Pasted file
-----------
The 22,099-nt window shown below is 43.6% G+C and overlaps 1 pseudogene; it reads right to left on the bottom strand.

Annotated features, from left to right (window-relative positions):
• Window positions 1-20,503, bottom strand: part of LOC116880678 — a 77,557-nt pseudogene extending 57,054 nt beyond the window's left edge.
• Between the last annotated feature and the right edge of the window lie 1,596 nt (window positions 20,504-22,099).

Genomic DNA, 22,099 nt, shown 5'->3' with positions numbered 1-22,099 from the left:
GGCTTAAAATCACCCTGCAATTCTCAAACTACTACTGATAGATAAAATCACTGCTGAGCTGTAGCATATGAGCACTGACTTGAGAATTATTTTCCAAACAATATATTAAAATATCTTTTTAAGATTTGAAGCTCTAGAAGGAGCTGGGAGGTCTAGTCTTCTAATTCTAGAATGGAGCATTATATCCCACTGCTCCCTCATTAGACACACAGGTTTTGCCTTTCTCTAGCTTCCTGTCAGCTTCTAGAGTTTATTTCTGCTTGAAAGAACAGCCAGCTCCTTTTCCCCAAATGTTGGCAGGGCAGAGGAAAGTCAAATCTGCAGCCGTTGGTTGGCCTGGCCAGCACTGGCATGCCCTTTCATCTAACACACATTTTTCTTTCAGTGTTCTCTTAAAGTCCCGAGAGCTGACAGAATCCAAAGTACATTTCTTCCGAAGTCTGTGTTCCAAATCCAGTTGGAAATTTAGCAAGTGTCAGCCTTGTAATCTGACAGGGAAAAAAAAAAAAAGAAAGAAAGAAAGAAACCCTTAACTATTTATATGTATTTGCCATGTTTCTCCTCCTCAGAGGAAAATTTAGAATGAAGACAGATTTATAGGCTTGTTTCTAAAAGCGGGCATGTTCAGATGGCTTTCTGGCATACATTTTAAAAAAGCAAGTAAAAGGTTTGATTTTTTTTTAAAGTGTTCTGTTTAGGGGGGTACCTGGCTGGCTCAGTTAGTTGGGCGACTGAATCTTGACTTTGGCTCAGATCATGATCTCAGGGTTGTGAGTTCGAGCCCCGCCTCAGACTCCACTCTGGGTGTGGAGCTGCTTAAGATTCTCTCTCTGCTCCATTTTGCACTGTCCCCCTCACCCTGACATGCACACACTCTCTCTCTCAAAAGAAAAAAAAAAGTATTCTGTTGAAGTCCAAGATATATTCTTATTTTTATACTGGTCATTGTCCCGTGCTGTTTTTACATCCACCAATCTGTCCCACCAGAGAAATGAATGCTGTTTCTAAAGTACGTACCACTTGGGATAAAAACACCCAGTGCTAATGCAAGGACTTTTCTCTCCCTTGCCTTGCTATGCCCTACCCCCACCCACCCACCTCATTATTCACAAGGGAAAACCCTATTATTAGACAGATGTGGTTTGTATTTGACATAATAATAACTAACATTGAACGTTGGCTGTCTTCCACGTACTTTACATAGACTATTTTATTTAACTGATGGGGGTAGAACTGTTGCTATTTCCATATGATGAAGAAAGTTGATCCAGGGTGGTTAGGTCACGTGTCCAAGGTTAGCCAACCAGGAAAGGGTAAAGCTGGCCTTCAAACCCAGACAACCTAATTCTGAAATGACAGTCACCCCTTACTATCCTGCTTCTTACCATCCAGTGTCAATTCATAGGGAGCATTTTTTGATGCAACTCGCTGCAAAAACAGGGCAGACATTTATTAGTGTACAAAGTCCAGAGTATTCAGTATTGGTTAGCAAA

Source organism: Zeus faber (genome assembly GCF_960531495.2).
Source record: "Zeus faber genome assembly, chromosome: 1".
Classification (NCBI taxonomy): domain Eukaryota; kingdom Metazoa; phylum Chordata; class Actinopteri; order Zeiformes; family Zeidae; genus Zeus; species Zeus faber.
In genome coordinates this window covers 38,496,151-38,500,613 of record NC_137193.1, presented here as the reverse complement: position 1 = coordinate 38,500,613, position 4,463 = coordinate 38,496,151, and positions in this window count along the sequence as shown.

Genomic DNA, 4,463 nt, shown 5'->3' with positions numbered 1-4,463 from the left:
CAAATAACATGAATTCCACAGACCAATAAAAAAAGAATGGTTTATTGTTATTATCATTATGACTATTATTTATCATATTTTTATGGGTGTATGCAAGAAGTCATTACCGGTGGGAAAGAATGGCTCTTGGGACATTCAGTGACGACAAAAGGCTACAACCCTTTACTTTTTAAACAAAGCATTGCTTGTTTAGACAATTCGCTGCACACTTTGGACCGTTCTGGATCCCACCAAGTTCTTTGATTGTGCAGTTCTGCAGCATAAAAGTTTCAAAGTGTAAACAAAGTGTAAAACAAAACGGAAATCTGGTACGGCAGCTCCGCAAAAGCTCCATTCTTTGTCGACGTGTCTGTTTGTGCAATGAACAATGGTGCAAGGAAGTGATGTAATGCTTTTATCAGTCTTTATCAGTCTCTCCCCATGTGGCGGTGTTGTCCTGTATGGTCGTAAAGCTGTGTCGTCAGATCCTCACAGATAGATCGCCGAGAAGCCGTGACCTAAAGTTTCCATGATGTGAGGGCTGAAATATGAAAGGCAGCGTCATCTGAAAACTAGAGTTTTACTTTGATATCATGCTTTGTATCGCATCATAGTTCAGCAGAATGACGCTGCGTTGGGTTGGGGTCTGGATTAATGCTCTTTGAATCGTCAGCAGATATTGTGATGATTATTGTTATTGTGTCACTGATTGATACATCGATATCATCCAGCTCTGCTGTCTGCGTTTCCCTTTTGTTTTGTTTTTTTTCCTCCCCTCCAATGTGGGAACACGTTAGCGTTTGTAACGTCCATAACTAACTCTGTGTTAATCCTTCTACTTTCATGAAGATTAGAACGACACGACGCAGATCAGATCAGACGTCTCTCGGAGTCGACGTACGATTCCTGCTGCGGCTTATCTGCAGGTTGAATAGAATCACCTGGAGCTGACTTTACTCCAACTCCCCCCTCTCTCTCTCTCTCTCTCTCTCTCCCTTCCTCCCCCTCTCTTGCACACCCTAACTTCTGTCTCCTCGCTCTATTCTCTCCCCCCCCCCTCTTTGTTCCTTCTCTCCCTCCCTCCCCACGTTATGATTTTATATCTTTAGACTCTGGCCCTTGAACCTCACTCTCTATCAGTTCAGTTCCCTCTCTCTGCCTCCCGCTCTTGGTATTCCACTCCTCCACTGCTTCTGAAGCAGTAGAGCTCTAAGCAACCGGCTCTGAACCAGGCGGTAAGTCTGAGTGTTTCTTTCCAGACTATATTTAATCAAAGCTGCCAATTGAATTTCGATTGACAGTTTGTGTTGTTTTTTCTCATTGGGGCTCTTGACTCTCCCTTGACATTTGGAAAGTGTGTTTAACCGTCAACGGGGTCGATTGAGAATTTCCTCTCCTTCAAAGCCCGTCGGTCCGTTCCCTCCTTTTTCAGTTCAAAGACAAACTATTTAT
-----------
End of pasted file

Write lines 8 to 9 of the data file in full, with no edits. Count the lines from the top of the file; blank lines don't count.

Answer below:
Source record: "Zeus faber genome assembly, chromosome: 1".
Classification (NCBI taxonomy): domain Eukaryota; kingdom Metazoa; phylum Chordata; class Actinopteri; order Zeiformes; family Zeidae; genus Zeus; species Zeus faber.